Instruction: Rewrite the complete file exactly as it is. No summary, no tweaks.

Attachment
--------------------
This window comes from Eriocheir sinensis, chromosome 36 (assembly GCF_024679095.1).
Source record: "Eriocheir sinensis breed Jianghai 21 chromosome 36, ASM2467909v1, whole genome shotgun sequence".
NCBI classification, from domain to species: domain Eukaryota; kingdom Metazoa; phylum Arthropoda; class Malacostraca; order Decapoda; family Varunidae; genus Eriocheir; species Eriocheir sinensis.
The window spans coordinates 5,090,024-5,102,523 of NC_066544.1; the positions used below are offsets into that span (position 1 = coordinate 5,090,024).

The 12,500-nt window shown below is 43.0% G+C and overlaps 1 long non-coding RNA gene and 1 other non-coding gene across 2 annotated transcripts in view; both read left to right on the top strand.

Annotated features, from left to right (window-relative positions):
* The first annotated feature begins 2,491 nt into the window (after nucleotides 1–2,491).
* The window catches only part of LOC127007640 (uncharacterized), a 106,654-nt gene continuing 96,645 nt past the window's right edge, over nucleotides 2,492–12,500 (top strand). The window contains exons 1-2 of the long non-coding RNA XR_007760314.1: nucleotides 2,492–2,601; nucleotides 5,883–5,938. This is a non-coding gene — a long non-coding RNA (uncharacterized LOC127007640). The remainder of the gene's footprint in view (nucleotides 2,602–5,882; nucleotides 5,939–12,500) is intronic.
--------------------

This window comes from Eriocheir sinensis, chromosome 36 (assembly GCF_024679095.1).
Source record: "Eriocheir sinensis breed Jianghai 21 chromosome 36, ASM2467909v1, whole genome shotgun sequence".
NCBI classification, from domain to species: domain Eukaryota; kingdom Metazoa; phylum Arthropoda; class Malacostraca; order Decapoda; family Varunidae; genus Eriocheir; species Eriocheir sinensis.
The window spans coordinates 5,090,024-5,102,523 of NC_066544.1; the positions used below are offsets into that span (position 1 = coordinate 5,090,024).

The 12,500-nt window shown below is 43.0% G+C and overlaps 1 long non-coding RNA gene and 1 other non-coding gene across 2 annotated transcripts in view; both read left to right on the top strand.

Annotated features, from left to right (window-relative positions):
* The first annotated feature begins 2,491 nt into the window (after nucleotides 1–2,491).
* The window catches only part of LOC127007640 (uncharacterized), a 106,654-nt gene continuing 96,645 nt past the window's right edge, over nucleotides 2,492–12,500 (top strand). The window contains exons 1-2 of the long non-coding RNA XR_007760314.1: nucleotides 2,492–2,601; nucleotides 5,883–5,938. This is a non-coding gene — a long non-coding RNA (uncharacterized LOC127007640). The remainder of the gene's footprint in view (nucleotides 2,602–5,882; nucleotides 5,939–12,500) is intronic.